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When Africa dreams!

Nov. 3, 2015, 4:46 p.m.

The future is Africa. There is no denying the fact. It stares us in the face and Africans have the opportunity to boldly lead the world phenomenally or mess and humiliate itself spectacularly.

Developed nations are very skeptical of Africa’s intentions, if there is and the trajectory we will ultimately decide to lean on.

According to the United Nations (UN), by 2050, Africa’s population will be a quarter of the world, it will be the fastest growing as well.

The median age for Africa by 2050, according to the UN will be 25 years, way below the global median age of 36 years.

This will present Africa with a human resource like none other in the world. Manpower will reside in Africa, however, will knowledge, technology, intelligence, wealth, power, influence also rest with the Africa people?

The World Bank earlier on in the year launched the “global shared vision” in which it seeks to end extreme poverty by 2030 and also to boost prosperity for the bottom 40% of the population in developing nations.

According to an Oxfam report in 2014, titled, “Even It Up”, the richest 85 people in the world control as much wealth as the bottom 50 per cent of the world or more than 3.5 billion people.

Development plan
The African Union also recently launched the “Agenda 2063”, which seeks to build a prosperous and united Africa based on shared values and a common destiny.

In Ghana, the National Development Planning Commission has initiated a 40 year development in which it aims at presenting a clear cut vision and developmental plan for Ghana before it reaches its 100th year.

In Cote d’Ivoire, there has recently been a launch of an expansion of its Abidjan harbour worth $2.5 billion, due to be completed in 2020. This will make it the port with the largest capacity in West Africa.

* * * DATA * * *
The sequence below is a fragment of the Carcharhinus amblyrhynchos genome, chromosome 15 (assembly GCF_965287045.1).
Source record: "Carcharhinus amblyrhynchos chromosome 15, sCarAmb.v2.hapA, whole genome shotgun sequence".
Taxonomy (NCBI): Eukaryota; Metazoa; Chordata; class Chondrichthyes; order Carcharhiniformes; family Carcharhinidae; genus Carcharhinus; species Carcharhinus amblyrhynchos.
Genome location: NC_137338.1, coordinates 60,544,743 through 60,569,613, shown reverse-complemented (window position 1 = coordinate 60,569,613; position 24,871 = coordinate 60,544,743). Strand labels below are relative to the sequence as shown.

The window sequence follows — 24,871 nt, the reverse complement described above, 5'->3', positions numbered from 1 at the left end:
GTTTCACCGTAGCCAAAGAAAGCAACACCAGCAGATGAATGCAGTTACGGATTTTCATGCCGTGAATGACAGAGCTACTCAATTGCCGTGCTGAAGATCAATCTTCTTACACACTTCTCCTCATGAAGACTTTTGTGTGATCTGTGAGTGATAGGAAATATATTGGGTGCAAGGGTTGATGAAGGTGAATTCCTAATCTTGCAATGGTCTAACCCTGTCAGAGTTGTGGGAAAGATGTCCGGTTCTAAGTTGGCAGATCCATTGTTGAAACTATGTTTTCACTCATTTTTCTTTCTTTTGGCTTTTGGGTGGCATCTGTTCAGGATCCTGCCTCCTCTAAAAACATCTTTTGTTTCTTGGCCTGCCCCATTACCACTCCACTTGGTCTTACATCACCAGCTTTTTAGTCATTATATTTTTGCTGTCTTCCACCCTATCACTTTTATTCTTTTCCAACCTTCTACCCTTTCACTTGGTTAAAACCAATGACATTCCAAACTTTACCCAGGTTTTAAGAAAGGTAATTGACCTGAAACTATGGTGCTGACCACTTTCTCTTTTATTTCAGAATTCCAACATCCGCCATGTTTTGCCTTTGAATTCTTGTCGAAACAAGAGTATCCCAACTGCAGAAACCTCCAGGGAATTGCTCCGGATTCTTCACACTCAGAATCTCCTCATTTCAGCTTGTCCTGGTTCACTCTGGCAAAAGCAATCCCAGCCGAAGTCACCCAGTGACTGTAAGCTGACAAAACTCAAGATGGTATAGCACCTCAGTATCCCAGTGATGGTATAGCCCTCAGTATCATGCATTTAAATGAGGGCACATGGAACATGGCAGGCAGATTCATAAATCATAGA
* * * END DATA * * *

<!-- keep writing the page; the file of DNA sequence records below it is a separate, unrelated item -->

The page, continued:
According to the World Bank, among the six fastest growing economies in Africa for 2015 are Rwanda, Mozambique, Democratic Republic of Congo, Cote d’Ivoire, Tanzania and Ethiopia, all growing above seven per cent per annum.

Africa’s development has not been consistent and most of the times at the mercy of the ruling political party.

At this year’s Vodafone African SME Summit, we will be seeking to ask and answer the key issues of who should be leading Africa’s developmental plan and who should be dreaming for Africa’s unborn generation? Should it be left with the political elite, the media, the religious bodies or the business community?

There is the need for a teeming intelligent, honest, truthful, smart and ambitious class who are totally married to Africa’s future that they cannot negotiate with corrupt leaders and individuals.

I urge you to participate in the discussions and be passionate about it as well. When we dream of Africa, we dream for our children, we pass on possibilities to a generation which will bear witness to our pride and we comfort the world that the future is secured.

Building and developing global brands, launching ambitious projects to inspire our people and the world, promoting a philosophical shift for the world, negotiating for world peace, demanding accountability and establishing systems that work, are a must for African businesses.

Africa’s development model will be different, it will not rest with its political establishments, rather with its business. As the world moves faster in establishing artificial intelligence, China becoming the next big global power, Europe’s population aging and America at a crossroads on its next move. Africa, has an advantage.

After going through the industrial revolution, information age, we are now at the frontiers of the SMART GENERATION. Will you be part of that? — GB


Disclaimer: The views expressed in this news report do not necessarily reflect the position of the National Development Planning Commission (NDPC)